According to the Asthma and Allergy Foundation of America (AAFA), there are seven main types of allergies. Some of these allergies are seasonal while others are perennial. This blog series is divided into two parts. In Part 1, we discuss the first four types and causes of allergies:
In general, drug allergies are uncommon and only affect 10% of people worldwide. People who have an allergy to a particular drug may manifest signs and symptoms regardless if the medicine is taken orally or injected. However, not all reactions to drugs can be considered allergic.
Some physiologic reactions are already known side effects caused by specific medicinal properties of the drug. For this reason, the diagnosis of drug allergies can be tricky. In some cases, you need to undergo skin testing procedures to confirm the allergy.
Common symptoms of drug allergies include itching, breathing problems, skin rashes, and swelling. An anaphylactic reaction may also occur.
If you suspect you may be allergic to any drug you are currently taking, do not hesitate and contact our Spring Hill Walk-in Clinic today.
2. Food allergy
In the United States alone, 32 million people have food allergies. Currently, there are 170 food allergens reported. Among them are these eight major foods that cause allergic reactions: egg, milk, soy, wheat, peanuts, tree nuts, fish, and crustacean shellfish.
Food allergy may affect several organs such as the skin, eyes, mouth, lungs, and heart. The signs and symptoms may vary, depending on the food ingested:
- Itching, rashes, hives
- Swelling of the lips, tongue, and throat—affecting the ability to talk
- Difficulty swallowing, wheezing, shortness of breath, persistent coughing
- Stomachache, diarrhea, vomiting
- Weak pulse, dizziness, pale or bluish skin
- Anaphylactic reaction
3. Insect allergy
The incidence of insect allergies is lesser than food allergies, as the former only affects 5% of the population. Every year, anaphylactic reactions to insect stings account for 90-100 deaths in the United States. There are three major classifications of insects that cause allergies: stinging insects, biting insects, and household pests.
- Stinging insects refers to bees, wasps, fire ants, yellow-jackets, and hornets. Insect stings inject a harmful substance called venom into the skin. Many people can recover on their own after being stung, although the recovery period may last several hours or days. However, others might develop a severe anaphylactic reaction to the venom that requires immediate emergency care.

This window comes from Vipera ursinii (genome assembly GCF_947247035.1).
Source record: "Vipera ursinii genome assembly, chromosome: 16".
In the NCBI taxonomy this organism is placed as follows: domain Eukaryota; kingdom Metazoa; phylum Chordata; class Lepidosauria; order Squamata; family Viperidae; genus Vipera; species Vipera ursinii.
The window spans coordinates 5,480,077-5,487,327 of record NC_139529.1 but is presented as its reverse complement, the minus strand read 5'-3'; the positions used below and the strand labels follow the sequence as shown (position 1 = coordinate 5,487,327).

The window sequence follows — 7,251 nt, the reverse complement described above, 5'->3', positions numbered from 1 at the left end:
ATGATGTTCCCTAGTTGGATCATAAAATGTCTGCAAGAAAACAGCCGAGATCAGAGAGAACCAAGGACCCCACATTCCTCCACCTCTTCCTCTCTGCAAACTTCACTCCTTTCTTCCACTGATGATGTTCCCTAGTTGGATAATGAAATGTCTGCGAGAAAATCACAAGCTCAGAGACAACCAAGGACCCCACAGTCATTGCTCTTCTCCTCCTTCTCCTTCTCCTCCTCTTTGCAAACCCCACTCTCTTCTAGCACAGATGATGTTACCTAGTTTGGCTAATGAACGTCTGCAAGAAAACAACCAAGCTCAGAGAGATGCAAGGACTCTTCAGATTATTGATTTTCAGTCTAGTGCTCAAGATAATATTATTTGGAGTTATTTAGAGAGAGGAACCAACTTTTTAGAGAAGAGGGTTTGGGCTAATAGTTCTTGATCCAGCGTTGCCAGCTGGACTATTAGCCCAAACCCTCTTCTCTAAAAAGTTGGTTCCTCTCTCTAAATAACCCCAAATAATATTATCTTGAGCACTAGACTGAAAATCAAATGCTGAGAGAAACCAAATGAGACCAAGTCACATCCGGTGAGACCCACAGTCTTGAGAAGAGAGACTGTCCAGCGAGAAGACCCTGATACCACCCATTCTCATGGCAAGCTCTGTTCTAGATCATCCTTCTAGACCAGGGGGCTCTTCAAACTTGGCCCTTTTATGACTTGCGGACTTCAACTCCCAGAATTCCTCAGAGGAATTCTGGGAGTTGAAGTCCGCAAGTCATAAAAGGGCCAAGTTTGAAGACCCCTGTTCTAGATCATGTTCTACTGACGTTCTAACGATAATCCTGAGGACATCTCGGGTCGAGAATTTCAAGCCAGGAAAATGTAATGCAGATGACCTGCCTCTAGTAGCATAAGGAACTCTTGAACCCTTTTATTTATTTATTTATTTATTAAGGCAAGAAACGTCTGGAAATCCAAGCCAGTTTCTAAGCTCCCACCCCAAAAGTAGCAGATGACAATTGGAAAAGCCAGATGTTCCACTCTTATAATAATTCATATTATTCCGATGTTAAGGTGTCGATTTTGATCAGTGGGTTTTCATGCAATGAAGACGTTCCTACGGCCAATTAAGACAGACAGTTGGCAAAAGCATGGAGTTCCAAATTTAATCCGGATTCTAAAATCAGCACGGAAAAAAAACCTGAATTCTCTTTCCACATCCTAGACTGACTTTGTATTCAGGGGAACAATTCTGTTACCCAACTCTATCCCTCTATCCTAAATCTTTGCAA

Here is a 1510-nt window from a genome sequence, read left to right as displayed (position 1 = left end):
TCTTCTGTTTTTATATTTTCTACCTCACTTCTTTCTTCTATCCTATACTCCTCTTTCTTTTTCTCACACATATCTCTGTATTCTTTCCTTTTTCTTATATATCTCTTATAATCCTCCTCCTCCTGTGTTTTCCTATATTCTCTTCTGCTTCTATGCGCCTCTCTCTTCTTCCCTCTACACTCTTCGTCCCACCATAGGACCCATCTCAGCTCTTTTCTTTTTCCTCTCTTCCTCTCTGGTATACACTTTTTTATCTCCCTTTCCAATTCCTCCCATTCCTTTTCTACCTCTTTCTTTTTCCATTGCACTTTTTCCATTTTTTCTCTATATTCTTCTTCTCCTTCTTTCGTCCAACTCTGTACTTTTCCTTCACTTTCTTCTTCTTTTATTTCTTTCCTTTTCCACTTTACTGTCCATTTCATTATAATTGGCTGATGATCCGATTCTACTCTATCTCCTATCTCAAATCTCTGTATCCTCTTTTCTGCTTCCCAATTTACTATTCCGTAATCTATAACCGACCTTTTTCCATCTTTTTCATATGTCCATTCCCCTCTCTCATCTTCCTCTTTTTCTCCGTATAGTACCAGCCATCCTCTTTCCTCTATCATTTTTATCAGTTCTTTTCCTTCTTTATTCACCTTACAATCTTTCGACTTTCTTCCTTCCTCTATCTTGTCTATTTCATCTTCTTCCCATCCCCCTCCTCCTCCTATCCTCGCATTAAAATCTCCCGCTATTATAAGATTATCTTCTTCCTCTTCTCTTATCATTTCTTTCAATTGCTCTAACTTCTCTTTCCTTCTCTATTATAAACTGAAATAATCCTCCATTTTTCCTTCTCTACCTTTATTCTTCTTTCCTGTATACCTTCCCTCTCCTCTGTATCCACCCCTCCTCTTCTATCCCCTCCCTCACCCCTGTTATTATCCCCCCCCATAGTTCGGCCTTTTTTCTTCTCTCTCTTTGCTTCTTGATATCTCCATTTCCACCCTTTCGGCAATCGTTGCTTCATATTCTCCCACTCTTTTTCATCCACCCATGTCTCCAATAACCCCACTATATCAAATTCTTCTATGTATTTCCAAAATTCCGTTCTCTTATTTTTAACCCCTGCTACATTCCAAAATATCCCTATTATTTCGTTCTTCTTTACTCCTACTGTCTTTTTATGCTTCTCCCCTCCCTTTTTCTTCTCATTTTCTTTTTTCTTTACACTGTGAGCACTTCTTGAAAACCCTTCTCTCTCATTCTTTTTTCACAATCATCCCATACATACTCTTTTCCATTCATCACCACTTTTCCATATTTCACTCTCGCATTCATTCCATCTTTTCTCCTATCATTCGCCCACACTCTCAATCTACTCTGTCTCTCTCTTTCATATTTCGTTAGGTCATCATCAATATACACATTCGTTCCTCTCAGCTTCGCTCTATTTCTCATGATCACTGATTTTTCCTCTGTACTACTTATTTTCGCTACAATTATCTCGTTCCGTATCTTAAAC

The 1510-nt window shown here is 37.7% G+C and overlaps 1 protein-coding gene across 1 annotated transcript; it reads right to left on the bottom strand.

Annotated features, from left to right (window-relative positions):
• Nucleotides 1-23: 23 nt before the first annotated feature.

- Biting insects are bedbugs, fleas, flies, kissing bugs, and mosquitoes. Unlike stinging insects, biting insects rarely cause a life-threatening allergic reaction. A bitten person usually suffers redness, pain, itching, and swelling around the bitten area.
- Household pests like cockroaches and dust mites may also trigger an allergic reaction. These two insects are the most common cause of perennial asthma and allergies.
4. Latex allergy
Only 1% of Americans have latex allergies. Latex refers to rubber products that contain latex as a significant component. Latex is the protein found in the sap of the Brazilian rubber tree. Rubber bands, bandages, gloves, balloons, condoms, and rubber balls are products known to contain latex.
Products made of synthetic latex, such as latex paint, are not from a Brazilian rubber tree. Therefore, they do not cause a latex allergy.
Some people with latex allergy develop an allergic reaction upon skin contact with latex-containing products, while others are triggered by breathing fibers of latex in the air.
Signs and symptoms of latex allergy include itching, redness, and swelling of the body part that came in contact with a latex-containing product. More specifically:
- Itching and swelling of the lips after blowing up a balloon
- Itching, redness, and swelling of the skin after contact with a bandage
- Itching, swelling, and redness of the skin after contact with latex gloves
- Itching and swelling after using a condom
People with a severe reaction to latex may develop life-threatening signs and symptoms of an anaphylactic reaction. Experiencing any of the following warrants an emergency medical treatment:
- Eye inflammation
- Severe swelling
- Sneezing and runny nose
- Shortness of breath and wheezing
The remaining three types and causes of allergy are more common and widespread, as they are all around us—like in the hair of your fur babies, for example. To learn more, click here.
What to do? Visit a Walk-In Clinic in Spring Hill
If you are suffering from allergy-like symptoms, but aren’t sure of what’s causing them, visit your Spring Hill Walk-in Clinic doctor for an accurate assessment, treatment, and diagnosis. Our doors are open to everyone, no appointment needed. For inquiries and assistance, give us a call at (352) 515-6000.
The material contained on this site is for informational purposes only and DOES NOT CONSTITUTE THE PROVIDING OF MEDICAL ADVICE, and is not intended to be a substitute for independent professional medical judgment, advice, diagnosis, or treatment. Always seek the advice of your physician or other qualified healthcare providers with any questions or concerns you may have regarding your health.